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GP Week : Issue 4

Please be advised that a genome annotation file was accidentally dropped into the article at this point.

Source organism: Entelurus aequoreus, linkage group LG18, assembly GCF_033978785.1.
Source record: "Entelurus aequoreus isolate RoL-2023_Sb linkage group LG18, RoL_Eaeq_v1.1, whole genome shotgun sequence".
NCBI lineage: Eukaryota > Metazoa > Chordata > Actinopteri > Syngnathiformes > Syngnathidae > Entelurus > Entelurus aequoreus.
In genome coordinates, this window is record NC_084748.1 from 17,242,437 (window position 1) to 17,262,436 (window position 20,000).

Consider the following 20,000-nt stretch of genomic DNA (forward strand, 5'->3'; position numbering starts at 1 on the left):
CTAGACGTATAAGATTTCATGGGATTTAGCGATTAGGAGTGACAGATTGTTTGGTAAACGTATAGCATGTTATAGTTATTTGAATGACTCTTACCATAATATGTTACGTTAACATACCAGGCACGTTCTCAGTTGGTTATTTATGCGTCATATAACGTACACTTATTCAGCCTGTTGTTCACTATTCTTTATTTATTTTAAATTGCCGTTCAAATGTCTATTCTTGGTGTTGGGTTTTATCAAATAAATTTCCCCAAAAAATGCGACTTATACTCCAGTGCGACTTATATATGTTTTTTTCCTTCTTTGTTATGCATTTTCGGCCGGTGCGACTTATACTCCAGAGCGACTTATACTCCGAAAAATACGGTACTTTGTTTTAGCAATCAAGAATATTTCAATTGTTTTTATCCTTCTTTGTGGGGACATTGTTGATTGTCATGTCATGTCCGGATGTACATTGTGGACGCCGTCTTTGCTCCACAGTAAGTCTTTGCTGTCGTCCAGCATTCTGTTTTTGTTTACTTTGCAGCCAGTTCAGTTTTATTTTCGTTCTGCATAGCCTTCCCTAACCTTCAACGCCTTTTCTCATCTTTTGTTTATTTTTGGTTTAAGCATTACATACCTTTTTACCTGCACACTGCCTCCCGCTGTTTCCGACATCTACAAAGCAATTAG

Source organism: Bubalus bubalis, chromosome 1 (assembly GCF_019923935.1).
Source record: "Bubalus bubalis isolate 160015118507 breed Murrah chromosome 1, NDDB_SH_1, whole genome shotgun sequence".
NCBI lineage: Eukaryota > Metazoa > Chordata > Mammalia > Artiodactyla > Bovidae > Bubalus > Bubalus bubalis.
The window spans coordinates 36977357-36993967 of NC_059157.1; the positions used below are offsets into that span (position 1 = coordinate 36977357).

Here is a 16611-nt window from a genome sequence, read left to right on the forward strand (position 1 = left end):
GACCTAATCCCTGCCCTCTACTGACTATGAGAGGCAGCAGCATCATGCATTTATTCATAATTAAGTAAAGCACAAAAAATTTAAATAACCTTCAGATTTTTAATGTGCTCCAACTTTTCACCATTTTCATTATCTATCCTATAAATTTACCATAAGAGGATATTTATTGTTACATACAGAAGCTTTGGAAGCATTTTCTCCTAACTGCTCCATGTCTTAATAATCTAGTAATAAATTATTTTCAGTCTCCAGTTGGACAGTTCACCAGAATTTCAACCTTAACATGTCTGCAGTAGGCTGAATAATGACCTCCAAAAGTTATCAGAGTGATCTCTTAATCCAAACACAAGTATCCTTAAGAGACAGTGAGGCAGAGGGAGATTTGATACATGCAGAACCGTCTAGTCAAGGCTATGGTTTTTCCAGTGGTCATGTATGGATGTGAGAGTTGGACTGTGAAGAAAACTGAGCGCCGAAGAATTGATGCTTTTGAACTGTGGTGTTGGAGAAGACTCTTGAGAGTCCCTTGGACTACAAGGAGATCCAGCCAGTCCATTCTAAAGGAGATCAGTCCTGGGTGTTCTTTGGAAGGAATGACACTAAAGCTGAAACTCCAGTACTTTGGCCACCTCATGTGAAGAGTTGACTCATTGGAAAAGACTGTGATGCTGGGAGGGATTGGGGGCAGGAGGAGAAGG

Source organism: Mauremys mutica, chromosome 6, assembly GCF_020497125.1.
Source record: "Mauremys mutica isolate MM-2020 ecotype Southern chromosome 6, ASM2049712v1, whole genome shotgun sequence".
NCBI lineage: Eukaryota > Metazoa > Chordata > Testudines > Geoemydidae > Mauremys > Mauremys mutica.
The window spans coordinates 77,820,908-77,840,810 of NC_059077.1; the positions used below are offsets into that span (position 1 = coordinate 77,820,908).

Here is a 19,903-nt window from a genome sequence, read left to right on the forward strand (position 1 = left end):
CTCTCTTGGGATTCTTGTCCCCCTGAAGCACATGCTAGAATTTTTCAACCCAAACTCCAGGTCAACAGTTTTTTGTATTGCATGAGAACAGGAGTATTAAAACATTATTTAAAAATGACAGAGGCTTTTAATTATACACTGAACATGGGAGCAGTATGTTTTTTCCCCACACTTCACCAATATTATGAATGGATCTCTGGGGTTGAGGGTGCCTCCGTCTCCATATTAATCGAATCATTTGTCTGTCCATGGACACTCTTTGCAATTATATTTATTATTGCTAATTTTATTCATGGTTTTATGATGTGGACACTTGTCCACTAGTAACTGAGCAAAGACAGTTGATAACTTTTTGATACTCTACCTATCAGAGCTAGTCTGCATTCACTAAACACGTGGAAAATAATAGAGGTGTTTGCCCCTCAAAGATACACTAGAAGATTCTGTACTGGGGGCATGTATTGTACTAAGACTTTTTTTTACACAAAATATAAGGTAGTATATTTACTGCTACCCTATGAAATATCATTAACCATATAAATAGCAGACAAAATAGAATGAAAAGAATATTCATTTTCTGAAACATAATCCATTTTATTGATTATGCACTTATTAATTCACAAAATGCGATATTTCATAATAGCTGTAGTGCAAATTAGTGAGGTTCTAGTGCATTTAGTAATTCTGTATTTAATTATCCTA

16 M oto GP news >> Is ‘The Screamer’ coming back? Kawasaki testing new engine configuration to bring back old sound WHILE current MotoGP bikes sound fantastic, but a little too similar for some tastes, Kawasaki may solve that problem before the end of the season. It is planning a return to the ‘screamer’ engine configuration they used at the start of the four-stroke MotoGP era. Like Yamaha, Kawasaki uses an in-line four; like Yamaha the crankshaft has been modified and firing intervals changed to emulate the off-beat pulses of a V4, as used by Honda, Suzuki and Ducati. The engines thus sound gruff and growly. The advantage of the unevenly spaced power pulses is better traction and improved tyre life, at the cost of some fuel consumption and top-end power. With conventional crankshaft timing – two-up and two- down, with evenly spaced power pulses – wheelspin is more of a problem, while the exhaust noise turns into a blood-curdling scream. Kawasaki tested a screamer before the season, and is doing so again in the two days after the Spanish GP. “After the January test it went back to the dyno for a month,” said team chief Michael Bartholemy. “The main purpose of testing now is to check the tyre situation. People changed to different firing intervals mainly to improve tyre use. It was always our plan to go ahead with the other motor, and possibly come back to it,” he said. GP MEDIC Dr Claudio Costa came in for some scrutiny at Jerez after rising Swiss 125 rider Randy Krummenacher was rushed to the operating theatre with previously undiagnosed internal injuries. His condition, said Spanish doctors, was so life- threatening that he may have died with the hour. The teenage KTM rider was injured after crashing his mountain bike on a training ride the previous weekend and at first was not too concerned by abdominal pain, thinking it was just bruising. He visited Dr Costa on arrival at Jerez, who concurred. On the morning of practice, however, Krummenacher was suffering severe pain, and decided to go to a real hospital – where he underwent an immediate two-hour operation and was admitted to the intensive care unit. He had ruptured his spleen, lost almost three litres of blood internally, and was in danger of infection. Close call for 125 star